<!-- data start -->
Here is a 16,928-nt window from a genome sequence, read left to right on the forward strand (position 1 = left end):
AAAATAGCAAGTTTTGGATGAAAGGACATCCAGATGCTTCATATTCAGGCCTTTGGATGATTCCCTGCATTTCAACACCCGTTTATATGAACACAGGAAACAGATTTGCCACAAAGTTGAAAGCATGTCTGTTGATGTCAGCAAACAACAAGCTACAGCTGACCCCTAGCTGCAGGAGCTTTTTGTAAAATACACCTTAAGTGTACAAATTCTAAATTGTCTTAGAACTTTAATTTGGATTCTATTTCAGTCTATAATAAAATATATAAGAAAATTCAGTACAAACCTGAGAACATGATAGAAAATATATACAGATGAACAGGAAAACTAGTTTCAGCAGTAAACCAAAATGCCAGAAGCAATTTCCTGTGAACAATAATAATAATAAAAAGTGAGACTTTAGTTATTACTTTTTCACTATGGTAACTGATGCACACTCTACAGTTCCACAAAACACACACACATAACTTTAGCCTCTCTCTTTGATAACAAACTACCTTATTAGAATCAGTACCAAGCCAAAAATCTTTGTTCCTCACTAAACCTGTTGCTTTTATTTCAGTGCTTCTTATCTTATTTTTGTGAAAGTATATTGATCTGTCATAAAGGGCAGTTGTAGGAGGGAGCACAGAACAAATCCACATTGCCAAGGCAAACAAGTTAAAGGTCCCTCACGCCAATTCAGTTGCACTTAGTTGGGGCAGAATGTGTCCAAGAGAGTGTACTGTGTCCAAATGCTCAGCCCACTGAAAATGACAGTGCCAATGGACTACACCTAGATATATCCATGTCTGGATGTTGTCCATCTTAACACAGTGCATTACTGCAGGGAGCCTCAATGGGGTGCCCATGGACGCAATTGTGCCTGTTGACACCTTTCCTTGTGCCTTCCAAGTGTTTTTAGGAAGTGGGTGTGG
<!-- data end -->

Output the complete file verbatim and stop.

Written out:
Here is a 16,928-nt window from a genome sequence, read left to right on the forward strand (position 1 = left end):
AAAATAGCAAGTTTTGGATGAAAGGACATCCAGATGCTTCATATTCAGGCCTTTGGATGATTCCCTGCATTTCAACACCCGTTTATATGAACACAGGAAACAGATTTGCCACAAAGTTGAAAGCATGTCTGTTGATGTCAGCAAACAACAAGCTACAGCTGACCCCTAGCTGCAGGAGCTTTTTGTAAAATACACCTTAAGTGTACAAATTCTAAATTGTCTTAGAACTTTAATTTGGATTCTATTTCAGTCTATAATAAAATATATAAGAAAATTCAGTACAAACCTGAGAACATGATAGAAAATATATACAGATGAACAGGAAAACTAGTTTCAGCAGTAAACCAAAATGCCAGAAGCAATTTCCTGTGAACAATAATAATAATAAAAAGTGAGACTTTAGTTATTACTTTTTCACTATGGTAACTGATGCACACTCTACAGTTCCACAAAACACACACACATAACTTTAGCCTCTCTCTTTGATAACAAACTACCTTATTAGAATCAGTACCAAGCCAAAAATCTTTGTTCCTCACTAAACCTGTTGCTTTTATTTCAGTGCTTCTTATCTTATTTTTGTGAAAGTATATTGATCTGTCATAAAGGGCAGTTGTAGGAGGGAGCACAGAACAAATCCACATTGCCAAGGCAAACAAGTTAAAGGTCCCTCACGCCAATTCAGTTGCACTTAGTTGGGGCAGAATGTGTCCAAGAGAGTGTACTGTGTCCAAATGCTCAGCCCACTGAAAATGACAGTGCCAATGGACTACACCTAGATATATCCATGTCTGGATGTTGTCCATCTTAACACAGTGCATTACTGCAGGGAGCCTCAATGGGGTGCCCATGGACGCAATTGTGCCTGTTGACACCTTTCCTTGTGCCTTCCAAGTGTTTTTAGGAAGTGGGTGTGG